However, the Saudi central bank is not legally bound to maintain the riyal’s peg at a certain rate forever. Therefore, the peg can be adjusted upwards or downwards in case misalignment becomes a major exchange issue. Alkhareif and Qualls (2016) argue that the central bank “can defend the peg, either through direct intervention in the spot and forward markets or indirectly, through monetary policy and domestic interest rates” (p. 6).

However, since the central bank can undertake various actions as defined in its list of functions, such activities are limited due to the free capital movements that characterize the market. This fixed exchange rate regime has several advantages, which Saudi Arabia capitalizes on to grow its economy and improve the living standards for its citizens.

The first advantage of this regime is price stability caused by the credibility of the currency that the riyal is pegged on, which is the US dollar. The objective of SAMA is to “issue and strengthen the Saudi currency and to stabilize its internal and external value” (Al-Jasser & Banafe, 2000, p. 204). With a stable USD/riyal exchange rate, public confidence is kept at high levels, which encourages capital inflows hence increased domestic investments.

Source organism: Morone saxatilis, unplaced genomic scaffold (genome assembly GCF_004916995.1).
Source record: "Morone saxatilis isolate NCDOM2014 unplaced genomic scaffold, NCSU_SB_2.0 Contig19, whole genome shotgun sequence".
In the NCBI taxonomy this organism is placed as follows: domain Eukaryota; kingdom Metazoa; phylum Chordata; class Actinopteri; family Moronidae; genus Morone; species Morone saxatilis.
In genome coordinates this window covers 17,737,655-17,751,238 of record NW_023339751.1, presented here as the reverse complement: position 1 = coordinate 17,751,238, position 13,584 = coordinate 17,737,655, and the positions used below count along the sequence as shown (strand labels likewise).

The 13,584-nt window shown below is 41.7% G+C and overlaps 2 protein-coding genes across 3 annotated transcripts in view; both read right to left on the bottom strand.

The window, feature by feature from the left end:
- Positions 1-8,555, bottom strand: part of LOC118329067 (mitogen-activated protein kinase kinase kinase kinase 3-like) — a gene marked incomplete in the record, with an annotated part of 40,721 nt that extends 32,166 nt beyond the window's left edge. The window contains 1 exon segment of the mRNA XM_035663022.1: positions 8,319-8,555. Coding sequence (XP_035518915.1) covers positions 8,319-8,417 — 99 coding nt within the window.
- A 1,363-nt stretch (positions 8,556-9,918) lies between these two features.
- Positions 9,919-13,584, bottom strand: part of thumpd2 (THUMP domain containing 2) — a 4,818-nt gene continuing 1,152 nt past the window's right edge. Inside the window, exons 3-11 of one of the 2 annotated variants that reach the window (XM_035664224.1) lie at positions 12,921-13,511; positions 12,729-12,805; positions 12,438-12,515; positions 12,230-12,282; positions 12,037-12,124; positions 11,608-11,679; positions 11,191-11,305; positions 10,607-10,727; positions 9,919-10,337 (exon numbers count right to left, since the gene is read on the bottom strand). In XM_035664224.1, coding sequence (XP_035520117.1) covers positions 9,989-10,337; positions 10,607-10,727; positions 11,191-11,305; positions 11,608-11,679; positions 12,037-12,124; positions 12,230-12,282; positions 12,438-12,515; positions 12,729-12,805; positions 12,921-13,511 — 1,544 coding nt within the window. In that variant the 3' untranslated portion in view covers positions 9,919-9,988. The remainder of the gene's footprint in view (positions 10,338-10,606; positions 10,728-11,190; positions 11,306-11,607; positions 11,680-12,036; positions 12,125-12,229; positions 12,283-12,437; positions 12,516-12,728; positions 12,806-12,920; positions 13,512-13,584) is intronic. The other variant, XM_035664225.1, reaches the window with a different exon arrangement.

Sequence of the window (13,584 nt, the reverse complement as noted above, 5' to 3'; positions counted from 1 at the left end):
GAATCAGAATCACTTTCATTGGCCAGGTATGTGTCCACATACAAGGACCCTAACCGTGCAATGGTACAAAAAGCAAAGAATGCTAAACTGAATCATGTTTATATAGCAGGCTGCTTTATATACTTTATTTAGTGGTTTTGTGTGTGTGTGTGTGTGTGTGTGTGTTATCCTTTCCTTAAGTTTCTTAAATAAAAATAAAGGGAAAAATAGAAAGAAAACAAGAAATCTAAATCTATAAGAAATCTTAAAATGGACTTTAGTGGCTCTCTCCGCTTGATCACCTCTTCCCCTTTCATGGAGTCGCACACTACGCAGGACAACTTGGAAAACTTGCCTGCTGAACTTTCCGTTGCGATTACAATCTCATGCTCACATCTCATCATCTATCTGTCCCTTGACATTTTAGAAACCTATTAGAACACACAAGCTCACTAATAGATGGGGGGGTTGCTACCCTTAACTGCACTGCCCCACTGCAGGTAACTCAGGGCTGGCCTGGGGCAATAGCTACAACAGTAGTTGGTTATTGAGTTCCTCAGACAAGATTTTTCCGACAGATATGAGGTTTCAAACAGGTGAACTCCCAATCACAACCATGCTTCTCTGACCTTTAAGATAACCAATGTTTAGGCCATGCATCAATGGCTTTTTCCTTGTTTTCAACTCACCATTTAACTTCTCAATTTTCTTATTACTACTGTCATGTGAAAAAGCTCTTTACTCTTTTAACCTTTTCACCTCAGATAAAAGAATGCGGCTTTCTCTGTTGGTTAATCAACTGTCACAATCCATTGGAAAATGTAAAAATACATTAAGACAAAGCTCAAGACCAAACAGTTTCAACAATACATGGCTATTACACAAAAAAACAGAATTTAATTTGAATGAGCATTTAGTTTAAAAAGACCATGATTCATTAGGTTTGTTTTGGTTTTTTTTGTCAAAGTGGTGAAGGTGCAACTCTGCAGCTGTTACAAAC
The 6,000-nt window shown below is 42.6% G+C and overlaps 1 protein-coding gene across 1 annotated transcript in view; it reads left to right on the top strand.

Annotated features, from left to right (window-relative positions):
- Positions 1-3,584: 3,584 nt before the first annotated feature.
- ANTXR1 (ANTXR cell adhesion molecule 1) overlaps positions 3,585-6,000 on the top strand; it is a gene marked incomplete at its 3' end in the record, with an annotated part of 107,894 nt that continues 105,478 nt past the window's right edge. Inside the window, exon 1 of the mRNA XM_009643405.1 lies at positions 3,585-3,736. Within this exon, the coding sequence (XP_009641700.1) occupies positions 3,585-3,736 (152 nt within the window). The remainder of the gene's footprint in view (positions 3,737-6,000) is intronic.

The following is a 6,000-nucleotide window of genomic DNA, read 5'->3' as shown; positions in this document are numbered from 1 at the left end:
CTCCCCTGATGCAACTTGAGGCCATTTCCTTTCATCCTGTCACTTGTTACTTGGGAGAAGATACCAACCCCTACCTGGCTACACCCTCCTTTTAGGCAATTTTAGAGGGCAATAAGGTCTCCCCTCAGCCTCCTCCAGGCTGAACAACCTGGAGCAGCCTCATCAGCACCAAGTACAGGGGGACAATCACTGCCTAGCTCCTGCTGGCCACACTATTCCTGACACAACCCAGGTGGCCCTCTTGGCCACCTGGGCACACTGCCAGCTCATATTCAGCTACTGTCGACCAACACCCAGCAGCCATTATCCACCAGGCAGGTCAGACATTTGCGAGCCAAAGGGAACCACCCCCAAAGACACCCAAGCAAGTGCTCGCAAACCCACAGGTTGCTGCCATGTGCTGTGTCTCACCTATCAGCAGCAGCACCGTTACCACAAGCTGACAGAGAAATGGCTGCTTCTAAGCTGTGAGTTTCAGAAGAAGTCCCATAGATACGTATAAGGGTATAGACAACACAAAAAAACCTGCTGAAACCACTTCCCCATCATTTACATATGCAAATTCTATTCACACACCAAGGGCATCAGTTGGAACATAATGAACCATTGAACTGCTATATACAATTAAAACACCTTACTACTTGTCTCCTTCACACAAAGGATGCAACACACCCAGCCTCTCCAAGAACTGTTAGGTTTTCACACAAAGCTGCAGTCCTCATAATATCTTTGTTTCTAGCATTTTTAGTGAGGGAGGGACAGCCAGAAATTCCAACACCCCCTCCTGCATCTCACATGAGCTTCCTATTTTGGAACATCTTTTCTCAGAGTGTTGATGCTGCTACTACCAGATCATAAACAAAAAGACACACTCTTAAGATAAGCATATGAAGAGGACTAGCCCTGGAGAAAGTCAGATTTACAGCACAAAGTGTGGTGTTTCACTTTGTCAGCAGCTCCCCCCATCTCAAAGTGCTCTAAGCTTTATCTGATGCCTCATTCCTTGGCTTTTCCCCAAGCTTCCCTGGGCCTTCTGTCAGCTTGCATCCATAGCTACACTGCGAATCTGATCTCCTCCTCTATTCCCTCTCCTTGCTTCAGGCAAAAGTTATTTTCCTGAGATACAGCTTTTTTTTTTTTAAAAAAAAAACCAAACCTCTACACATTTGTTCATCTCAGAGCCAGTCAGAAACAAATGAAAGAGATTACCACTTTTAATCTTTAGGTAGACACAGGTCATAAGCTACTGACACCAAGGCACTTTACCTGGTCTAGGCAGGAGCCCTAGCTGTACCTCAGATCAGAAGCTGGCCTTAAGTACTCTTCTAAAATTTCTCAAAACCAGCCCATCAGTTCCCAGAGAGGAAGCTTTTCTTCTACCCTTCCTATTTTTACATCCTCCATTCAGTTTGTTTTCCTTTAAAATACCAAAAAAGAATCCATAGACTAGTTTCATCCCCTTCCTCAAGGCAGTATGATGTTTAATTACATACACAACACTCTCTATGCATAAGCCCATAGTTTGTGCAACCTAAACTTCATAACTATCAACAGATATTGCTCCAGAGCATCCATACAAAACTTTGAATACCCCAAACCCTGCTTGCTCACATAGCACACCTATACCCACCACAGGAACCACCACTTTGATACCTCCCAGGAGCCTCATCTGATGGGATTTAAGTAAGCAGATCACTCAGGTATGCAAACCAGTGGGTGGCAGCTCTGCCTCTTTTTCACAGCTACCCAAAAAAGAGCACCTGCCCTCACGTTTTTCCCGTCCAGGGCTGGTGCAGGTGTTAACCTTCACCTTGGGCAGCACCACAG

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This scenario grows the economy and improves living standards through the creation of employment. The government also realizes improved revenues from taxation, which in turn helps it provide services to the citizens, hence better living standards. Another advantage of pegging the value of riyal on the USD is that it leads to low interest rates in the country. This aspect, in turn, ensures that businesses can access credit to fund their capital needs and stimulate economic growth. Booming local businesses and the associated economic expansion are key indicators of better living standards through job creation, which gives the government the much-needed tax revenues to support service provision to citizens.

Apart from these advantages, SAMA applies different strategies to counter the problems associated with the fixed exchange rate. One of the major downsides of this system is susceptibility to currency crises, especially in cases where capital markets are liberalized to allow international flows (Almounsor, 2015). To address this problem, SAMA uses balance-of-payments considerations. SAMA applies corrective measures to ensure that the riyal is not overvalued or undervalued as factors that can influence monetary aggregates. For instance, “until 1982 the rate of monetary expansion was quite large reflecting massive development expenditures by the Government.